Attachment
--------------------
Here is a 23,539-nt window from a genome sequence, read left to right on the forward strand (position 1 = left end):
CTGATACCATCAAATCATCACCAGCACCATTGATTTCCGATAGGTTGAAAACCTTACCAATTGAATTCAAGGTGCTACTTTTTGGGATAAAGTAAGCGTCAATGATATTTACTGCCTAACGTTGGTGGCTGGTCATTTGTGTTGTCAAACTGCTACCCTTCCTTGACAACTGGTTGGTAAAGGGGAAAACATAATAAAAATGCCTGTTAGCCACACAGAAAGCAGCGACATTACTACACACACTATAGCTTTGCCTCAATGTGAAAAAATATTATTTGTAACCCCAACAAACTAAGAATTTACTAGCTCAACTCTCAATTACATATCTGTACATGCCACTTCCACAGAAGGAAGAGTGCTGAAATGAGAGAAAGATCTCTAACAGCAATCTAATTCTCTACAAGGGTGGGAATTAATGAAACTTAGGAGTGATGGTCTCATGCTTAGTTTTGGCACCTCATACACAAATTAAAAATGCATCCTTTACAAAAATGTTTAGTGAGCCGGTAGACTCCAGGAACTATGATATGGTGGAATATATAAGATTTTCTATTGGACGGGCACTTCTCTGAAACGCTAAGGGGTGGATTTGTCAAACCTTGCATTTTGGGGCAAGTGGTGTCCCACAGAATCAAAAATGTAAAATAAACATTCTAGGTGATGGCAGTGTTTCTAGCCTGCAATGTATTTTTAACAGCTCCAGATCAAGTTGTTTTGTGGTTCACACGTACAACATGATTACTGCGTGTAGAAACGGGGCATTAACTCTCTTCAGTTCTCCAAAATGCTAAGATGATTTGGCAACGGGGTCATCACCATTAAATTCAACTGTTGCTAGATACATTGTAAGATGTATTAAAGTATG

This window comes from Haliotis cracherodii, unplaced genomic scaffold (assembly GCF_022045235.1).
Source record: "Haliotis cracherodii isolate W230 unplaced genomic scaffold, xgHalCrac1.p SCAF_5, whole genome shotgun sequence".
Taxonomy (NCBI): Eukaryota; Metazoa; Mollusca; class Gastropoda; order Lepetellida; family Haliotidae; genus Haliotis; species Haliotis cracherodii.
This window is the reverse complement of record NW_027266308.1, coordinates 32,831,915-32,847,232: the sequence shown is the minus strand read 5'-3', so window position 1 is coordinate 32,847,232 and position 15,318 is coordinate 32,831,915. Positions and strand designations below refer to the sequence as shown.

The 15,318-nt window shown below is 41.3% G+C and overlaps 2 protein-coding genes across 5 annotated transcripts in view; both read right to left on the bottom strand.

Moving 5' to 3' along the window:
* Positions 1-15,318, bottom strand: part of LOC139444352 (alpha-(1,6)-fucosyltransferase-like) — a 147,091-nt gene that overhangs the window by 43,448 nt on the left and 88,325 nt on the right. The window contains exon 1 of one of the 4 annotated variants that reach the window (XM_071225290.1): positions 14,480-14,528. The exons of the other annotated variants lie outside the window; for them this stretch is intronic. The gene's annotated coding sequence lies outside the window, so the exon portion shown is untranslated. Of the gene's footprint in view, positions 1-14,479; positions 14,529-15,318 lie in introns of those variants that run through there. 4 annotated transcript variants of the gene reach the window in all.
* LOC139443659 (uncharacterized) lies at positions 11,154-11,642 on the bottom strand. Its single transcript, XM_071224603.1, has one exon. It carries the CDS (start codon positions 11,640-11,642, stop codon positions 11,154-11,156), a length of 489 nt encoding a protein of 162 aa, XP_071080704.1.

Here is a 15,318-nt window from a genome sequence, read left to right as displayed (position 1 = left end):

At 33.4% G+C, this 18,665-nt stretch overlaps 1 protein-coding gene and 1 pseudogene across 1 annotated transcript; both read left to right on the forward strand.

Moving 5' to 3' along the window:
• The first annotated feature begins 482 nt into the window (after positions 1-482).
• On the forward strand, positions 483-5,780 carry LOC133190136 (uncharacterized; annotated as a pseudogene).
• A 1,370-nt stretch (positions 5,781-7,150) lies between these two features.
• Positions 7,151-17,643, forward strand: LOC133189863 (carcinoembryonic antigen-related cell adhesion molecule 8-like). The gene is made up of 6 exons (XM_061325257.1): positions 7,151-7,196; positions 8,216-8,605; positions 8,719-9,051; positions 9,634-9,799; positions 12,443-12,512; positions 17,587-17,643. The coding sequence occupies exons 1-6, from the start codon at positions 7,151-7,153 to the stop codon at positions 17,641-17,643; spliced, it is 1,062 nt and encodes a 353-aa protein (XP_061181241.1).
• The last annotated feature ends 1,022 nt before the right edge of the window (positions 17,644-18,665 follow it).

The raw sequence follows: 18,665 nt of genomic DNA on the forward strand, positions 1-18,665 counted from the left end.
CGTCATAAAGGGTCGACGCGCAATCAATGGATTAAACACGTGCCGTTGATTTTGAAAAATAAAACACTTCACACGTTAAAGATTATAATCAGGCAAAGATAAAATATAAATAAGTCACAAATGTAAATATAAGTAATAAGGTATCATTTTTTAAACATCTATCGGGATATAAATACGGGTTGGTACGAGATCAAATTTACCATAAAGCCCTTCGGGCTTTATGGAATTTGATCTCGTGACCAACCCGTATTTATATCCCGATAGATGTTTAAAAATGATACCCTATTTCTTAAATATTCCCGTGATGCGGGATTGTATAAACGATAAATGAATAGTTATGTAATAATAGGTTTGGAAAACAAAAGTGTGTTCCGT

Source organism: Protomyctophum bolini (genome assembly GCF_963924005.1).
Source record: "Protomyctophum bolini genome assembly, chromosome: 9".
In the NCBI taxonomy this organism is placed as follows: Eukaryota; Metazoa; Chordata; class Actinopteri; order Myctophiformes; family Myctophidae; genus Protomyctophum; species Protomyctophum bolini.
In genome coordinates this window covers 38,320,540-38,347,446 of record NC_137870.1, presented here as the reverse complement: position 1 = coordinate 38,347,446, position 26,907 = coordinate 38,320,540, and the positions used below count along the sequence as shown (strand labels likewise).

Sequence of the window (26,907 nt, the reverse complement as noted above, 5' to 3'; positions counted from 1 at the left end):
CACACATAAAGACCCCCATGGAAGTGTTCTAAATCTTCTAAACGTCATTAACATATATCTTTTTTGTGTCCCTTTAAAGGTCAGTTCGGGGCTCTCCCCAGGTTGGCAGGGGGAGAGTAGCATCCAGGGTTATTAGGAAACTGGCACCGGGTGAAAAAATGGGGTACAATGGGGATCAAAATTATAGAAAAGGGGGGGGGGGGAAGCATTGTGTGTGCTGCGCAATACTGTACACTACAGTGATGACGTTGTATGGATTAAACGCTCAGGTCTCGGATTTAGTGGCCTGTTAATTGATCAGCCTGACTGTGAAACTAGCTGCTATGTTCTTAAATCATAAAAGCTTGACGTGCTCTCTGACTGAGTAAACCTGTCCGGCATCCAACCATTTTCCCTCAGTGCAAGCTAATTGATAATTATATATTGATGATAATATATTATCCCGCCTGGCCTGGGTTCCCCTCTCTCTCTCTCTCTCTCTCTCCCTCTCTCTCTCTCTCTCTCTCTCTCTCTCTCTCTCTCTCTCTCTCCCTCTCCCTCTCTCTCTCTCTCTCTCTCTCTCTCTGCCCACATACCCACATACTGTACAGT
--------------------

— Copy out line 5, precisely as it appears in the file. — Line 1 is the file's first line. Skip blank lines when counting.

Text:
Taxonomy (NCBI): Eukaryota; Metazoa; Mollusca; class Gastropoda; order Lepetellida; family Haliotidae; genus Haliotis; species Haliotis cracherodii.